The Issues

  • Artificial Intelligence
  • Competition Policy and Antitrust
  • Innovation and Economic Growth
  • Intellectual Property
  • Interoperability
  • Networks, the Internet, and Cloud Computing
  • Privacy and Security

TAP Highlights

What to Look Forward to at Next Week’s Privacy+Security Forum

Throughout the 3-day virtual event, participants can explore topics as diverse as dark patterns, evolving health care privacy, ransomware, AI regulation, emerging advertising technology, data ethics, and the limitations of technology tools to protect privacy –just to name a few.

Bennett Capers’ Hopeful Future: Race, Policing, and Afrofuturism

In his article, “Afrofuturism, Critical Race Theory, and Policing in the Year 2044,” Fordham law professor Bennett Capers envisions a world where “there is still crime, and there is still the need for the police. There is surveillance, though it is “soft” surveillance—unobtrusive, barely noticeable—and is distributed equally, unlike the race-based surveillance that currently exists.”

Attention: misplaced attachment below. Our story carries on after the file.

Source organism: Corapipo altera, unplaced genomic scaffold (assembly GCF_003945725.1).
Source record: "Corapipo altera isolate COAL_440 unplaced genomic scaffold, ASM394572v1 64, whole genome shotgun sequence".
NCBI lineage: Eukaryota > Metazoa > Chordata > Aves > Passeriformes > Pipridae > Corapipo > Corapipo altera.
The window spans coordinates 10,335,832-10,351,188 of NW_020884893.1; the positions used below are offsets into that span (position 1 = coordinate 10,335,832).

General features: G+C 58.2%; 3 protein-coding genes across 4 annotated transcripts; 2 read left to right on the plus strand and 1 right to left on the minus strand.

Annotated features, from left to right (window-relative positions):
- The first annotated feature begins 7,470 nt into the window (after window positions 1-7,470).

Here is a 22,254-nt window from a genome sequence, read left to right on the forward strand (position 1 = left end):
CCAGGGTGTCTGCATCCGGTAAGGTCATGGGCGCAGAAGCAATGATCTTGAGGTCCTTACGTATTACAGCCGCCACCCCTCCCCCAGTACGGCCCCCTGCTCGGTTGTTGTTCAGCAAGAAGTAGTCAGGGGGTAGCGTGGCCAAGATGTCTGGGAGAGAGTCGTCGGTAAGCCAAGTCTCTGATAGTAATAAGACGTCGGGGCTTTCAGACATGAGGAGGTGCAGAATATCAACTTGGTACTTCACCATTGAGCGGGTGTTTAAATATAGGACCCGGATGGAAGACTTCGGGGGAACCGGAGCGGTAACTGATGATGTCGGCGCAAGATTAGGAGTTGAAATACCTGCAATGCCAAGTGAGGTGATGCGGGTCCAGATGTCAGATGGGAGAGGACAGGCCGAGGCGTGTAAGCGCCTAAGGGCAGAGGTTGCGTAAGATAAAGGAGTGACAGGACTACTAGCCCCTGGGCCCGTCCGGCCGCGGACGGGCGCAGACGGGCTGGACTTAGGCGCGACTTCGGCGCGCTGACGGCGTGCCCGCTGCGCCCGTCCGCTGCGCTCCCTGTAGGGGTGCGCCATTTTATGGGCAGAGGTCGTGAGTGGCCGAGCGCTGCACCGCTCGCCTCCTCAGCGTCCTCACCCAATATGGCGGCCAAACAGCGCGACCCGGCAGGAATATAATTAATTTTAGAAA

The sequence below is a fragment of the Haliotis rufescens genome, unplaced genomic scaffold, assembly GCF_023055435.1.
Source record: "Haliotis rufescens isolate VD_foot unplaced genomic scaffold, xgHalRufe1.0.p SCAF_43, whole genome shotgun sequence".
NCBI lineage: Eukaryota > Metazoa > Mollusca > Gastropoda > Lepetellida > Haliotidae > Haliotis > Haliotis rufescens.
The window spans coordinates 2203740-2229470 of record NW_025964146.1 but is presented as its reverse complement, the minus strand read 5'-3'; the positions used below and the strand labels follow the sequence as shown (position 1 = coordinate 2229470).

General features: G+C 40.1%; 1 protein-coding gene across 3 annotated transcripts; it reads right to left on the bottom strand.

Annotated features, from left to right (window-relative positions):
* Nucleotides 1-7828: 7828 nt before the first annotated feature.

Cities Shape Privacy Regulation

In “Governing Privacy in the Datafied City,” law professors Ira Rubenstein and Bilyana Petkova outline cities’ role in shaping privacy regulation, describing municipal legal challenges to private firms’ use of consumer data, and data-sharing agreements with smart city developers and other private firms.

Environmental Law Should Inform Privacy Regulation

In “Breaking the Privacy Gridlock: A Broader Look at Remedies,” privacy experts Jim Dempsey, Chris Hoofnagle, Ira Rubinstein, and Katherine Strandburg describe remedies used by environmental and financial regulators to assess their effectiveness for addressing privacy harms, including intangible and collective harms.

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